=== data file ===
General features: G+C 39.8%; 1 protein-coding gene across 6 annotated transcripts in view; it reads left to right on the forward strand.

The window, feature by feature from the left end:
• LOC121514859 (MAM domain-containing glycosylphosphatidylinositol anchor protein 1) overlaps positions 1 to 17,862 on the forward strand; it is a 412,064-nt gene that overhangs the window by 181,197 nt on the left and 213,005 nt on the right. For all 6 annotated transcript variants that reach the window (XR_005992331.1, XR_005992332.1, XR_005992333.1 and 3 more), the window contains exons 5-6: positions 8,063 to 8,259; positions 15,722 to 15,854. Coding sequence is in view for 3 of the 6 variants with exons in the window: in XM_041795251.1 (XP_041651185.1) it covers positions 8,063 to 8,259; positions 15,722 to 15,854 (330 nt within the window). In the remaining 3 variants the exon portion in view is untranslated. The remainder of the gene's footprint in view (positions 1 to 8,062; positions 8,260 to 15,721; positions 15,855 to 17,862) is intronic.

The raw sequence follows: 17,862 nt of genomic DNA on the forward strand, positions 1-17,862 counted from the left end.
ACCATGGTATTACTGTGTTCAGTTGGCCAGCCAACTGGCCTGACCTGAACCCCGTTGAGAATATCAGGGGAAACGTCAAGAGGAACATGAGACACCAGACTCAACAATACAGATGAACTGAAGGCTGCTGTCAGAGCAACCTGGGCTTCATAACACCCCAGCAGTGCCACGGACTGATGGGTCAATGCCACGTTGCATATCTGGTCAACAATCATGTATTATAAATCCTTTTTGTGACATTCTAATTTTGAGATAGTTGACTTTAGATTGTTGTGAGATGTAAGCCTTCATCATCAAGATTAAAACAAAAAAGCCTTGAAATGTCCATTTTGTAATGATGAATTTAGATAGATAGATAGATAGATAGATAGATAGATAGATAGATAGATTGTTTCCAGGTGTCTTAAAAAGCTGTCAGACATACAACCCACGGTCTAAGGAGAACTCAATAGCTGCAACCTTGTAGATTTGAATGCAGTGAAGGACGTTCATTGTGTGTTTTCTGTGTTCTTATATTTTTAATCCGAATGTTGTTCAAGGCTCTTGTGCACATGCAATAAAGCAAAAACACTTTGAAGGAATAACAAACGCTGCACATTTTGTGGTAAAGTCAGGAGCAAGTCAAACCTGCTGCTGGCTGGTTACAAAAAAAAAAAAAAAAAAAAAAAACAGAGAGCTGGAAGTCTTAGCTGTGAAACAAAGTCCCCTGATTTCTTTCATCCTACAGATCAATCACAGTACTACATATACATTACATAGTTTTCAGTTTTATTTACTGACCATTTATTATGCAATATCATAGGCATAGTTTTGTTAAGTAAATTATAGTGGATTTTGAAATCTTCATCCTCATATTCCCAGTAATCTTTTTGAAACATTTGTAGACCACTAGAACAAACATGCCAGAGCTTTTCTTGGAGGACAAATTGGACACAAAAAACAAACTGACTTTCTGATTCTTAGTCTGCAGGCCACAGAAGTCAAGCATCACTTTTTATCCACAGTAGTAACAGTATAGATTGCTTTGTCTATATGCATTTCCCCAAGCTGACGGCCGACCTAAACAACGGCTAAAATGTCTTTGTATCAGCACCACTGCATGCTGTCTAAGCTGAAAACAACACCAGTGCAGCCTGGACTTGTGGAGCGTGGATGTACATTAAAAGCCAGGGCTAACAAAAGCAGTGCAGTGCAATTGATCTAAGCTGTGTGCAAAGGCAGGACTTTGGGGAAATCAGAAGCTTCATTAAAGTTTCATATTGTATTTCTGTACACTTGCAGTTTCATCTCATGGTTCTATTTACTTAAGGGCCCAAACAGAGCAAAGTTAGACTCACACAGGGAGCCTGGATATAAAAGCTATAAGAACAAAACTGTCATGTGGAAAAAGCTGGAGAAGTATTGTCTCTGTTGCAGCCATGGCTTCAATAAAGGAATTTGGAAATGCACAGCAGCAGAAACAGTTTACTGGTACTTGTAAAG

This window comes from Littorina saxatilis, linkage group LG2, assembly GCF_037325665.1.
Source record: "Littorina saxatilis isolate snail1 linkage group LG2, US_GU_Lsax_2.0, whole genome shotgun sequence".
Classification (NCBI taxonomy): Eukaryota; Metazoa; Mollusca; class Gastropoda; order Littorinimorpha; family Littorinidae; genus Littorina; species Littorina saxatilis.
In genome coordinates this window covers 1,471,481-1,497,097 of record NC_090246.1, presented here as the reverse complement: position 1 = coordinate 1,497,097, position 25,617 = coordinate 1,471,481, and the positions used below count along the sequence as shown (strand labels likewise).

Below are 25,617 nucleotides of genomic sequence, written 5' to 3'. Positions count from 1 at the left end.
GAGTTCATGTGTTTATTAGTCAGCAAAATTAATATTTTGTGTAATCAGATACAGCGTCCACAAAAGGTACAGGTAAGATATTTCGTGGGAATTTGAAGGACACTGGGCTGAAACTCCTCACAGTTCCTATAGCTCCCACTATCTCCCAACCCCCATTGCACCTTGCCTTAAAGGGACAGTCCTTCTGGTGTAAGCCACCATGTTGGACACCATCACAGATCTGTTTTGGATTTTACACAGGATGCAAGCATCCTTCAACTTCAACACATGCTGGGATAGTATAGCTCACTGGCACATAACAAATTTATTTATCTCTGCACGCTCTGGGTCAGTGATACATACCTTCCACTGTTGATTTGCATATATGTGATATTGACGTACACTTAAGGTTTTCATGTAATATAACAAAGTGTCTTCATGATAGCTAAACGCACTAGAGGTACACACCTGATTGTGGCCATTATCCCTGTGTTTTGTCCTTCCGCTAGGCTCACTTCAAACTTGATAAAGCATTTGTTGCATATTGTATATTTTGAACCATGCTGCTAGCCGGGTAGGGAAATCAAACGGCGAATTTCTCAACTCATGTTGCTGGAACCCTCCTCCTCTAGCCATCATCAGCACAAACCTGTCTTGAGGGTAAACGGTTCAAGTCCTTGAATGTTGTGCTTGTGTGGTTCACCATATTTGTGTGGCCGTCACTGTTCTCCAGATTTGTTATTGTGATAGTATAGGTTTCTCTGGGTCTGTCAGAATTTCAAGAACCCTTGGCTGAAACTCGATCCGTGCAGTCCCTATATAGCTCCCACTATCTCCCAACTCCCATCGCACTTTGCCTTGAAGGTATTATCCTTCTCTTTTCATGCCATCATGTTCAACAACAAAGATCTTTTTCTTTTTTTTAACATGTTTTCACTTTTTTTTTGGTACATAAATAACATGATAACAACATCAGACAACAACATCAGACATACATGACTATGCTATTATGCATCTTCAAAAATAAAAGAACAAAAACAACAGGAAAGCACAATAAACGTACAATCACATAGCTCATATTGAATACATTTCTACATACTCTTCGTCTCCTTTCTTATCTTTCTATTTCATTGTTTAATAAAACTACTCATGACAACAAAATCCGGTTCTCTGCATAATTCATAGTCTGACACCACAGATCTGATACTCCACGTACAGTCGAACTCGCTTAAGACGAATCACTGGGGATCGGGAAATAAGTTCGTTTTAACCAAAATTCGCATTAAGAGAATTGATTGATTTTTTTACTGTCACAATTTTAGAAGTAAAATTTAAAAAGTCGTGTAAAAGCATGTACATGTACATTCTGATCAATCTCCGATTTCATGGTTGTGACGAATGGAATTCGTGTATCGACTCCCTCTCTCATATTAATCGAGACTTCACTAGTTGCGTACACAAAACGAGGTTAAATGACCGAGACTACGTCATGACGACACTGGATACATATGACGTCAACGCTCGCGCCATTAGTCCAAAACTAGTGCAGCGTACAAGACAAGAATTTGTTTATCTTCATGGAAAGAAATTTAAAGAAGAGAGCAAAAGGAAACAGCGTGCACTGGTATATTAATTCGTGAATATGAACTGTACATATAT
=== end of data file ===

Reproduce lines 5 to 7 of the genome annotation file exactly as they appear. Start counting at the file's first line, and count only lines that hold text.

ACCATGGTATTACTGTGTTCAGTTGGCCAGCCAACTGGCCTGACCTGAACCCCGTTGAGAATATCAGGGGAAACGTCAAGAGGAACATGAGACACCAGACTCAACAATACAGATGAACTGAAGGCTGCTGTCAGAGCAACCTGGGCTTCATAACACCCCAGCAGTGCCACGGACTGATGGGTCAATGCCACGTTGCATATCTGGTCAACAATCATGTATTATAAATCCTTTTTGTGACATTCTAATTTTGAGATAGTTGACTTTAGATTGTTGTGAGATGTAAGCCTTCATCATCAAGATTAAAACAAAAAAGCCTTGAAATGTCCATTTTGTAATGATGAATTTAGATAGATAGATAGATAGATAGATAGATAGATAGATAGATAGATTGTTTCCAGGTGTCTTAAAAAGCTGTCAGACATACAACCCACGGTCTAAGGAGAACTCAATAGCTGCAACCTTGTAGATTTGAATGCAGTGAAGGACGTTCATTGTGTGTTTTCTGTGTTCTTATATTTTTAATCCGAATGTTGTTCAAGGCTCTTGTGCACATGCAATAAAGCAAAAACACTTTGAAGGAATAACAAACGCTGCACATTTTGTGGTAAAGTCAGGAGCAAGTCAAACCTGCTGCTGGCTGGTTACAAAAAAAAAAAAAAAAAAAAAAAACAGAGAGCTGGAAGTCTTAGCTGTGAAACAAAGTCCCCTGATTTCTTTCATCCTACAGATCAATCACAGTACTACATATACATTACATAGTTTTCAGTTTTATTTACTGACCATTTATTATGCAATATCATAGGCATAGTTTTGTTAAGTAAATTATAGTGGATTTTGAAATCTTCATCCTCATATTCCCAGTAATCTTTTTGAAACATTTGTAGACCACTAGAACAAACATGCCAGAGCTTTTCTTGGAGGACAAATTGGACACAAAAAACAAACTGACTTTCTGATTCTTAGTCTGCAGGCCACAGAAGTCAAGCATCACTTTTTATCCACAGTAGTAACAGTATAGATTGCTTTGTCTATATGCATTTCCCCAAGCTGACGGCCGACCTAAACAACGGCTAAAATGTCTTTGTATCAGCACCACTGCATGCTGTCTAAGCTGAAAACAACACCAGTGCAGCCTGGACTTGTGGAGCGTGGATGTACATTAAAAGCCAGGGCTAACAAAAGCAGTGCAGTGCAATTGATCTAAGCTGTGTGCAAAGGCAGGACTTTGGGGAAATCAGAAGCTTCATTAAAGTTTCATATTGTATTTCTGTACACTTGCAGTTTCATCTCATGGTTCTATTTACTTAAGGGCCCAAACAGAGCAAAGTTAGACTCACACAGGGAGCCTGGATATAAAAGCTATAAGAACAAAACTGTCATGTGGAAAAAGCTGGAGAAGTATTGTCTCTGTTGCAGCCATGGCTTCAATAAAGGAATTTGGAAATGCACAGCAGCAGAAACAGTTTACTGGTACTTGTAAAG

This window comes from Littorina saxatilis, linkage group LG2, assembly GCF_037325665.1.
Source record: "Littorina saxatilis isolate snail1 linkage group LG2, US_GU_Lsax_2.0, whole genome shotgun sequence".